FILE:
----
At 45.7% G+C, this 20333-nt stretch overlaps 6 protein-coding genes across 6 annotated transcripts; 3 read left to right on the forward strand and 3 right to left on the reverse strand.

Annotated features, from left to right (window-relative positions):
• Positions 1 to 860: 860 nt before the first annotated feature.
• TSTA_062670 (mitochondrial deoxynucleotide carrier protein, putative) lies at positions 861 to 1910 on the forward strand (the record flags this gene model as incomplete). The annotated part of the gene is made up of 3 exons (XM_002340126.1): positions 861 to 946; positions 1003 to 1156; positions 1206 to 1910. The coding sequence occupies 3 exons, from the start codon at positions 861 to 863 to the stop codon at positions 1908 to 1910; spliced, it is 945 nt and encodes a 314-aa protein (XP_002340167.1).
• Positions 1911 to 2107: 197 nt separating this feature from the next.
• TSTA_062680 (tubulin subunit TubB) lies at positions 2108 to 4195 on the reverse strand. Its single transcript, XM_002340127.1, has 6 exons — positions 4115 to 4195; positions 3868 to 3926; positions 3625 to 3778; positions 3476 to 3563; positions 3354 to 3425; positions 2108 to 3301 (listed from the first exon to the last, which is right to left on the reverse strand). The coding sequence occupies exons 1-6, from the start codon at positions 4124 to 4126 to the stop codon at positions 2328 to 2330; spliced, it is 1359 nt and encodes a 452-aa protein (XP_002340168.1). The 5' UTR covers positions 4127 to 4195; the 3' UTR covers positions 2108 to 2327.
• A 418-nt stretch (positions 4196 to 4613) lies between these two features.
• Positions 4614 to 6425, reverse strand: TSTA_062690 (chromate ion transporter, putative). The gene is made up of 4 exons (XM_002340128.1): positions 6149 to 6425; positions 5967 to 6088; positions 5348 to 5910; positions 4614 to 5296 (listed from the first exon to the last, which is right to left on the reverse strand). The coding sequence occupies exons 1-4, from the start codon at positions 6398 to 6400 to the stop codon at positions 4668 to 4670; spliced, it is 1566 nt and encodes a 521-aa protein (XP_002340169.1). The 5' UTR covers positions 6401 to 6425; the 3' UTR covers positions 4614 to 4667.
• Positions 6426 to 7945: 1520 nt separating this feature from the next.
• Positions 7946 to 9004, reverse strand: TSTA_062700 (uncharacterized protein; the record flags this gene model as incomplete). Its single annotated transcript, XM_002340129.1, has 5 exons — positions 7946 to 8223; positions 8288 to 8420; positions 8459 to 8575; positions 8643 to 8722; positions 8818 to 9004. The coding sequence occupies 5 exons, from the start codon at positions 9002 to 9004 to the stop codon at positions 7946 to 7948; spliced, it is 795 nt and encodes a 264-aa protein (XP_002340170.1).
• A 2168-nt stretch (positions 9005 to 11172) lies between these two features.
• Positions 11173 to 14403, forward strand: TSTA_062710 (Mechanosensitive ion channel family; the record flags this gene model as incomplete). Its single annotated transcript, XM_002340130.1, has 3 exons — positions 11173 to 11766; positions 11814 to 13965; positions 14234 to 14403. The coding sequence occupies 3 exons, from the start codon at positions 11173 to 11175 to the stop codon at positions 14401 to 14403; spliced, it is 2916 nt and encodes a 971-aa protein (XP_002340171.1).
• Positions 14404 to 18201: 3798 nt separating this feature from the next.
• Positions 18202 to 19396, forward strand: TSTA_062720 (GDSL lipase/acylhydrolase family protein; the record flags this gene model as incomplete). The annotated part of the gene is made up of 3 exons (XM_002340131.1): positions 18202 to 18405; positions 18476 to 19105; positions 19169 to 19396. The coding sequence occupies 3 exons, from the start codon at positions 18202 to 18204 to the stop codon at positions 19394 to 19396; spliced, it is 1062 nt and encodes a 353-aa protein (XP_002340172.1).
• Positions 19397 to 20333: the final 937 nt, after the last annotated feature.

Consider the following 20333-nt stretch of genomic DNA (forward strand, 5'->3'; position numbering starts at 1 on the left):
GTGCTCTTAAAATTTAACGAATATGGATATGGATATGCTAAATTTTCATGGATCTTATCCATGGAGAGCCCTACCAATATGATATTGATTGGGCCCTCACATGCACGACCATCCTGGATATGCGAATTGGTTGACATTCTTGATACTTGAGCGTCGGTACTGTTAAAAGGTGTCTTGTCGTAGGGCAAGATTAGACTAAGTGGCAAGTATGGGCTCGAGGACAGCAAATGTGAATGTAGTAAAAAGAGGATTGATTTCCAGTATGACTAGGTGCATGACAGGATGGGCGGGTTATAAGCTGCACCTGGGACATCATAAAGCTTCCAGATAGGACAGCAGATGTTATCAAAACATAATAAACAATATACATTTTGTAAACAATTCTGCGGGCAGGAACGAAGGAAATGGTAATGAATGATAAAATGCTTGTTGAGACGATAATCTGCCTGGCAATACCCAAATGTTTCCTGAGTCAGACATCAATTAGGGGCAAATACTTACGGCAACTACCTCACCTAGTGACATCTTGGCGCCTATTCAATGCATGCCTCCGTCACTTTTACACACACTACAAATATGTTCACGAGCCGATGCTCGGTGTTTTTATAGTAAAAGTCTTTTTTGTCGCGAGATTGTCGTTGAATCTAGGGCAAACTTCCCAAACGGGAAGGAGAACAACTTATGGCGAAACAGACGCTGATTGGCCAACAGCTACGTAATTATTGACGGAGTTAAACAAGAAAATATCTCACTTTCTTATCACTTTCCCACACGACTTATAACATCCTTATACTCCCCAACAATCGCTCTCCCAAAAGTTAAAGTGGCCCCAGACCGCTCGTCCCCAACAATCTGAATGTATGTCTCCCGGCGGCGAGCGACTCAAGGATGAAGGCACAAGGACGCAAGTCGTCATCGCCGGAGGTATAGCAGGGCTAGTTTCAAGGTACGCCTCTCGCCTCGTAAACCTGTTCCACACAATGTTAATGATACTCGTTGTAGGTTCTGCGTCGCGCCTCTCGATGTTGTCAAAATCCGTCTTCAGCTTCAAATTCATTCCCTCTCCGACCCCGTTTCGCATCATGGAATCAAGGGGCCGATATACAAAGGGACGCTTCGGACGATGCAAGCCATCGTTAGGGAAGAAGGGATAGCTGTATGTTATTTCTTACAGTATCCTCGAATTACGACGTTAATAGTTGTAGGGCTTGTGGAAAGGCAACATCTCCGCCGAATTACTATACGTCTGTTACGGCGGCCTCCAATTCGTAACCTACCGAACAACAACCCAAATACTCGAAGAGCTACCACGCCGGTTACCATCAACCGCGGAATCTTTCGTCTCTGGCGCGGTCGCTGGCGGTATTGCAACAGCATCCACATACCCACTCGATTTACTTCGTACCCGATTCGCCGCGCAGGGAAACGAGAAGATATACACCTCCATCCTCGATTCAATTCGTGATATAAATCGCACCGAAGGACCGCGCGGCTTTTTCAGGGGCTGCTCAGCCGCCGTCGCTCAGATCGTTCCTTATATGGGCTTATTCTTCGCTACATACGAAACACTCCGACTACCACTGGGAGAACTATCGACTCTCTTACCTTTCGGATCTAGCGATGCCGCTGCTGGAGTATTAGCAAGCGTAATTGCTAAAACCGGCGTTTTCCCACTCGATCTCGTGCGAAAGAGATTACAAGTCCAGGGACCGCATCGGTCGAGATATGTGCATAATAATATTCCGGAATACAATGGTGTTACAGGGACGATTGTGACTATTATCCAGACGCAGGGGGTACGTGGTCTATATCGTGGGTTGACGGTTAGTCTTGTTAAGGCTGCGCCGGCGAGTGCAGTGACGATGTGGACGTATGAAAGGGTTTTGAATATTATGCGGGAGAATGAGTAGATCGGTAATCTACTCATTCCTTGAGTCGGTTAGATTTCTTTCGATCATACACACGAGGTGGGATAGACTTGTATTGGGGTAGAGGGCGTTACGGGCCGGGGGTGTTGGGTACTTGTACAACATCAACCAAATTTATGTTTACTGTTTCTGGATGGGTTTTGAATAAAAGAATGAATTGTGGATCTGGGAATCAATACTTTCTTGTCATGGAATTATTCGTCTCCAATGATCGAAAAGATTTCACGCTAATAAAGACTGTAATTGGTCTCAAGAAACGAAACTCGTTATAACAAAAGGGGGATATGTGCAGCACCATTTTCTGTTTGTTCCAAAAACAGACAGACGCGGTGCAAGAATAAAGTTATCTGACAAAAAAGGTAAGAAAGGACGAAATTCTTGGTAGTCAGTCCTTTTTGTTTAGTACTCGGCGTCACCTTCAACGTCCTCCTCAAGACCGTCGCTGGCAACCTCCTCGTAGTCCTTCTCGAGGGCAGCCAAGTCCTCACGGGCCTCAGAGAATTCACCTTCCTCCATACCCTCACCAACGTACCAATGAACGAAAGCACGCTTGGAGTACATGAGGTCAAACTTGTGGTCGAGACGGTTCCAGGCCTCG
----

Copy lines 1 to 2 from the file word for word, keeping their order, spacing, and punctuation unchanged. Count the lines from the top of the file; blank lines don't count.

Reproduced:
At 45.7% G+C, this 20333-nt stretch overlaps 6 protein-coding genes across 6 annotated transcripts; 3 read left to right on the forward strand and 3 right to left on the reverse strand.

Annotated features, from left to right (window-relative positions):